There has been a recent increase in scams targeting colleges. In a typical scenario, a caller poses as an employee of a big-name computer company such as Microsoft or Dell and tells the victim that their computer is infected with a virus and it needs to be remedied. If successful, the scammer convinces the victim to download a piece of software or to allow remote access control of their computer. The sale of these so-called “helpful” services can result in the installation of malware on your computer or even lock you out of it.
While this example uses a cold phone call, the same scam can be perpetrated through internet pop-ups, online ads, and websites that offer a hotline number to clean your computer or help boost speeds or productivity. Cybercriminals often use publicly available phone directories so that they can address you by name and know other personal information about you when they contact you. They might even guess what operating system you’re using.
Once a scammer has access to your computer they could capture FIT information and data; college records, ID numbers, and your personal data; usernames, and passwords, or your photos. They might also then charge you to remove this software or to restore data they encrypted.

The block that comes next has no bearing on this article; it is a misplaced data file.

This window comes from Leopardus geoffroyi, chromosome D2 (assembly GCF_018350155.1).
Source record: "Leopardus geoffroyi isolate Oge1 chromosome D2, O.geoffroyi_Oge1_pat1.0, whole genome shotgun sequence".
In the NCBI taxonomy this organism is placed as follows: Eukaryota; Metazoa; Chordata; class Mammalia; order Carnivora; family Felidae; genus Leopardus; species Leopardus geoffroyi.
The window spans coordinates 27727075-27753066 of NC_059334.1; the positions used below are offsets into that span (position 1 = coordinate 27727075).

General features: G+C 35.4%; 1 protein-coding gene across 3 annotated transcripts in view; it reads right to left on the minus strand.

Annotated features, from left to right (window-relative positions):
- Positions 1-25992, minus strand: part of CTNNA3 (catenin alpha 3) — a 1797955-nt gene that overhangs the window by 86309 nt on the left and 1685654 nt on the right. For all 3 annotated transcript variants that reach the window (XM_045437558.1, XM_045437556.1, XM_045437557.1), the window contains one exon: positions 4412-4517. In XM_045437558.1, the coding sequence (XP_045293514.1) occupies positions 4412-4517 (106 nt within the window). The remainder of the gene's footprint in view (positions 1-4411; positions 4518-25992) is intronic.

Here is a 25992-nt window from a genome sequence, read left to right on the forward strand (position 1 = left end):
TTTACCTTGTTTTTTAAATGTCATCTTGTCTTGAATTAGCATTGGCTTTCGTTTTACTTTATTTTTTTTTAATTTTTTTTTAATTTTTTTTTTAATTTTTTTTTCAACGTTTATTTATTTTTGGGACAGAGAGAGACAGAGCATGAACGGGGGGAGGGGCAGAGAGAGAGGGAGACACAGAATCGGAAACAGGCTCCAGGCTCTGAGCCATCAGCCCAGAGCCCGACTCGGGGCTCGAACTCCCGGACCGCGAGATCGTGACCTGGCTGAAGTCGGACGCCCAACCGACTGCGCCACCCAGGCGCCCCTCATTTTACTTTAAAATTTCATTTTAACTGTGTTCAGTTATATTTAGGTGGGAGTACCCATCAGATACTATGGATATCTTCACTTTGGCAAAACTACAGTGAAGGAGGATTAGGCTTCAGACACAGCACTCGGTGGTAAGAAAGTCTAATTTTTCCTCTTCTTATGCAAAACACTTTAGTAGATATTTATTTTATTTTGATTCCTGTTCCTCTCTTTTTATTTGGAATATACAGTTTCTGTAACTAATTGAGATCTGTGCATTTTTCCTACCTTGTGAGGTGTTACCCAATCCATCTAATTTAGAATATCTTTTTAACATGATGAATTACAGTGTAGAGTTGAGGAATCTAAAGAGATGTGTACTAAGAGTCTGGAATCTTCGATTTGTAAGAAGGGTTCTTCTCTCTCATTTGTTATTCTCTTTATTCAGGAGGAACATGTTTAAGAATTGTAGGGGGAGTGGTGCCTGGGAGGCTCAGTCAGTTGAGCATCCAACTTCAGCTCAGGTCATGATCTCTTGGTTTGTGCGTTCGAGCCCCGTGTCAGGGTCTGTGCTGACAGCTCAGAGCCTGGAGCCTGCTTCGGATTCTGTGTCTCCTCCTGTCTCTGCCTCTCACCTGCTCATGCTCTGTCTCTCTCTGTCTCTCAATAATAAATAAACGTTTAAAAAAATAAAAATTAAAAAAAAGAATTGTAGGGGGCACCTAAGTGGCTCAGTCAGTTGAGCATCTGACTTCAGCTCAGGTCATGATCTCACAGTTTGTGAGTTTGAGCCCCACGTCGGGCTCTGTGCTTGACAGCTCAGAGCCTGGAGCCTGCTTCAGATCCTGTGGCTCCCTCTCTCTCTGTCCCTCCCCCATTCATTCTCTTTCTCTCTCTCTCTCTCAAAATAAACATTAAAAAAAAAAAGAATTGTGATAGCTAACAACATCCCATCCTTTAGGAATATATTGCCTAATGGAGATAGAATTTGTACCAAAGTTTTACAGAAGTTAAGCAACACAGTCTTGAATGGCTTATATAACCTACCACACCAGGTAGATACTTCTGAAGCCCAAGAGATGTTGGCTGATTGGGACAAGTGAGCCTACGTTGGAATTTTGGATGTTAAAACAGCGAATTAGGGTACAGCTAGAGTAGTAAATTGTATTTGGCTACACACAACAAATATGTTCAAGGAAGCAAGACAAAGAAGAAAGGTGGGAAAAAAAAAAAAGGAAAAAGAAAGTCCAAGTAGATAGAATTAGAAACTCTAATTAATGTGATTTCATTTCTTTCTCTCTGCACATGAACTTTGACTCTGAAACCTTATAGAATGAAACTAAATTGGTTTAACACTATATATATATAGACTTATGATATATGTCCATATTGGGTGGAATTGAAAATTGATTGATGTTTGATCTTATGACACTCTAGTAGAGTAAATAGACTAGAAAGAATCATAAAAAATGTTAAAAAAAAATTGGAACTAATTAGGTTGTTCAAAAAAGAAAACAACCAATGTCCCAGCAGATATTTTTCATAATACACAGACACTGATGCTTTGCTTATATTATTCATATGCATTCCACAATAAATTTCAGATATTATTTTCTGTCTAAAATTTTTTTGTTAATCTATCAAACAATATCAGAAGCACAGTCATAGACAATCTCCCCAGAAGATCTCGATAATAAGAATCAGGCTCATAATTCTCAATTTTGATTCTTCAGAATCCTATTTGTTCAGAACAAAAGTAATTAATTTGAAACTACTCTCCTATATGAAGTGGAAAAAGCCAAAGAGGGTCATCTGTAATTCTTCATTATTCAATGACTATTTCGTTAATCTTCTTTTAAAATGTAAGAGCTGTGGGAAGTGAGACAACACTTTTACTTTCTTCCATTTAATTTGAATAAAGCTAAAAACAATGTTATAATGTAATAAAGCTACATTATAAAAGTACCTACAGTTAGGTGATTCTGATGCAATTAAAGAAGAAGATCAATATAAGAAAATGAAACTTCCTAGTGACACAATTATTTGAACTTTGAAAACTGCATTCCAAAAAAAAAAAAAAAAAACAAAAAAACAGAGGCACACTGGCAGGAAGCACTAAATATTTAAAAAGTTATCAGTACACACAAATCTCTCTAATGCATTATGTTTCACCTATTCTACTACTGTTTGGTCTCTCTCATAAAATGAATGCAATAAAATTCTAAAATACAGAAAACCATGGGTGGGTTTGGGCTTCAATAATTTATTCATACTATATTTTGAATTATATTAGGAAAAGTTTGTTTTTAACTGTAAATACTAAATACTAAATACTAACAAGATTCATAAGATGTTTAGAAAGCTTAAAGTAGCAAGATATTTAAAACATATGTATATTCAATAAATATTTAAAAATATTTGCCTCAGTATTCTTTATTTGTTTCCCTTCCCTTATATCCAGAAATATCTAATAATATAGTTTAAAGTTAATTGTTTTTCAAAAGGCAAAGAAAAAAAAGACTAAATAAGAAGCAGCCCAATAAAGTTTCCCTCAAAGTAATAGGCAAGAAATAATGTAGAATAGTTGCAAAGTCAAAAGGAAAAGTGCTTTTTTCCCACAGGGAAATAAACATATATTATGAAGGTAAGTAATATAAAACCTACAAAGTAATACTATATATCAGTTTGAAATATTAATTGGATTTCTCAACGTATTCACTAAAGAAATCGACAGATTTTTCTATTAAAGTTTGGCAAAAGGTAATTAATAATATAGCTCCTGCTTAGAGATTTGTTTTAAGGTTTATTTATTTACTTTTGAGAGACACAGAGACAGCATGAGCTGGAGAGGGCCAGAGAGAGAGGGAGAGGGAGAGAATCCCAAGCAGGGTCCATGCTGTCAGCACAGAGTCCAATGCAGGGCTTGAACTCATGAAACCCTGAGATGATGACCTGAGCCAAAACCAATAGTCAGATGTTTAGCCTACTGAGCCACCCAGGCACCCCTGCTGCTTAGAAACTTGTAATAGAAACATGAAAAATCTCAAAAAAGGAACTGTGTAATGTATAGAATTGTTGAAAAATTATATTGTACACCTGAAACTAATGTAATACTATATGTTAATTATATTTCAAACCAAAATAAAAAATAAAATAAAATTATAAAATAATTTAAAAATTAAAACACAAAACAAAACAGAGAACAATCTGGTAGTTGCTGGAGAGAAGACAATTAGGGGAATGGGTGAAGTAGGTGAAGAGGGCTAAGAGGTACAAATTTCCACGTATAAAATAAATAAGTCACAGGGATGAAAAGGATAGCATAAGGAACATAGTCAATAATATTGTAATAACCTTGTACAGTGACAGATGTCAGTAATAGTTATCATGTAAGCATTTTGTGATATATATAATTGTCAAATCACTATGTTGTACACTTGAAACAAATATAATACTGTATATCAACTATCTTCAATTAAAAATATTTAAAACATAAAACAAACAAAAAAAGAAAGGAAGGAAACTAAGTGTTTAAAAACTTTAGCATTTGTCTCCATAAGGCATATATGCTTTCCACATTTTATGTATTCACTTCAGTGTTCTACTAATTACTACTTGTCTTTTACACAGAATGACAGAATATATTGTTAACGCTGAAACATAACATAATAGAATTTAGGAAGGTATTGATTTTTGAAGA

What can you do to protect yourself?
Do not trust unsolicited calls.
If you are uncertain if a pop-up on your computer is legitimate, don’t take the risk.
Never give control of your computer to a third party unless you can confirm that it is a legitimate representative of a computer support team with whom you are already a customer.
If your computer is slow or if you have another reason to think it has a virus, contact TechHelp in C307A (students) C305B (staff and faculty), and we can help you.
If you have any questions or think you may have been the victim of a scam, please email TechHelp@fitnyc.edu.